If you keep up with the dog world at all, you might know that there’s quite a conflict between trainers on exactly HOW to train your dog. Gretchen tells me it’s the same in human education as everyone tries to figure out which teaching methods produce the best results. Gretchen also rolls her eyes when she says this and then follows up by saying, “As if all kids are the same!”
This can also be said about dogs. We’re not all the same and while we all come from the evolutionary branch of the canine tree, each of us has our own unique dog-a-nalities. Gretchen and I have been doing a lot of reading lately about the different dog training camps trying to see if there is some middle ground. In other words, what are our beliefs about dogs?
Well, I’ve been thinking about this all a lot and this is what I think:
We need exercise. All the trainers (and psychologists) say this, and therefore, it feels like a great place to find some common ground. Dog people from Barbara Woodhouse to Cesar Millan to Victoria Stillwell don’t dispute this point and I, for one, am glad. Exercise is so important and while it might look like I’m lobbying for more business (which I’m not), I’m proud to be a part of offering dogs exercise during the day.
But our clients’ walks with us should not be the only exercise they get (and I’m not maintaining that they are), but we often pass houses and yards where dogs are tied up, locked up, our howling from the front windows and it makes us very sad. They rarely get out, if at all, and I know how sad and frustrated they are especially when they watch us walk by all bouncy and happy.
We believe a dog should get a walk in the morning (at least 45 minutes in length) and if they can’t have a walk in the middle of the day, a good hour walk in the evening. If they do get a walk in the middle of the day, they should get a minimum of another half hour in the evening. They should also have opportunities to play — romp, chase, play tug, fetch or swim — because “unstructured” exercise is as important as a structured walk.
In addition, dogs should be challenged. We’re really smart and our minds need to be exercised as much as our bodies. At our house, we play “find it” where Gretchen hides my toy or a treat and my job is to wait patiently until she tells me “go” and then I hunt for the toy or the treat using my nose. We play hide and seek, too, and my favorite game of all is when we play fetch on the stairs. Gretchen throws the ball up the stairs, I wait at the bottom, and when she says, “okay” I race up the stairs and try to get the ball before it makes it back down to Gretchen.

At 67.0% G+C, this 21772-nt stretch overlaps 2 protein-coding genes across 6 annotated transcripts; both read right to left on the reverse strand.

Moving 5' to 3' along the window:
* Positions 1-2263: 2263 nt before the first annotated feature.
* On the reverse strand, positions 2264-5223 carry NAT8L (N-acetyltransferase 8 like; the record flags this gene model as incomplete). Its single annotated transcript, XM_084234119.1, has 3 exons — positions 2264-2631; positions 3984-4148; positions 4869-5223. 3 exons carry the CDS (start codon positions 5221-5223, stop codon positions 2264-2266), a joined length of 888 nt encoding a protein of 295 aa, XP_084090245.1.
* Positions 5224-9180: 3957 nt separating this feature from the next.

We need work! This might seem like a silly item since we aren’t exactly the breadwinners of the house (well, I kind of am, but Gretchen deposits the checks!). We need to feel valued and work is a great way to make us feel good about ourselves. Obviously, my work is walking other dogs, but I also must work for my food (sit and wait until given permission), work at being patient when someone comes to the door (something I’m not very good at!), and work at staying close to Gretchen while we ski in the mountains.
These may not seem like real jobs to you, but I take them very seriously. Some dogs carry backpacks, some dogs pull carts, some dogs herd sheep, and some dogs (like me) take agility classes, which is a very fun form of work.
Dogs need boundaries! I don’t care what language you use to achieve this, but dogs need to know what they can and cannot do. If left to our own devices, we’ll rip up stuff, digs holes in the backyard, and pee on things that should not be peed on. Remember, we didn’t create houses to live in. Humans did and you have rules about how to behave in those houses. Teach us. Train us. Enroll in obedience classes — not just the introductory one, but classes all the way up to advanced classes so we can really be challenged and educated. We’ll all be happier. You’ll be happier.
Dogs need love. Yes, we like to be cuddled and cooed over. Yes, we like to be rubbed on our bellies and behind our ears. Yes, we like to be given treats and to hear humans say, “You’re such a good dog!” but we also need to be fed good food, fresh water, and kept out of harms way. Love means exercising us — physically and mentally — and not just putting us in the backyard to explore all alone. Love means letting us hang out with others — both human and canine — because we are social animals. In the wild, we live in packs for a reason and though you can take us out of the pack, you can’t take the pack out of us. Dogs need to be bathed and groomed as well as get regular check ups at the doctor’s office (even if we don’t like it very much). Love is letting us be a part of your family, but not letting us take control of the family. Dogs need adventures. Take us places. Introduce us to new experiences and new situations. Get out in the world and take us along with you. You’ll be surprised how many people will smile at you just because your dog is with you!
For now, that’s what I think. I’m going to continue reading and continue to find common ground and if there are more thoughts that come to mind, I’ll share them with you, but this seems like enough for awhile.
Yes, all the photos are from today’s walks. It rained a lot in the morning so we didn’t take as many photographs as we normally do, but you can see we had lots of adventure and exercise with lots of great dogs who I’m proud to call my friends!
Have a great weekend,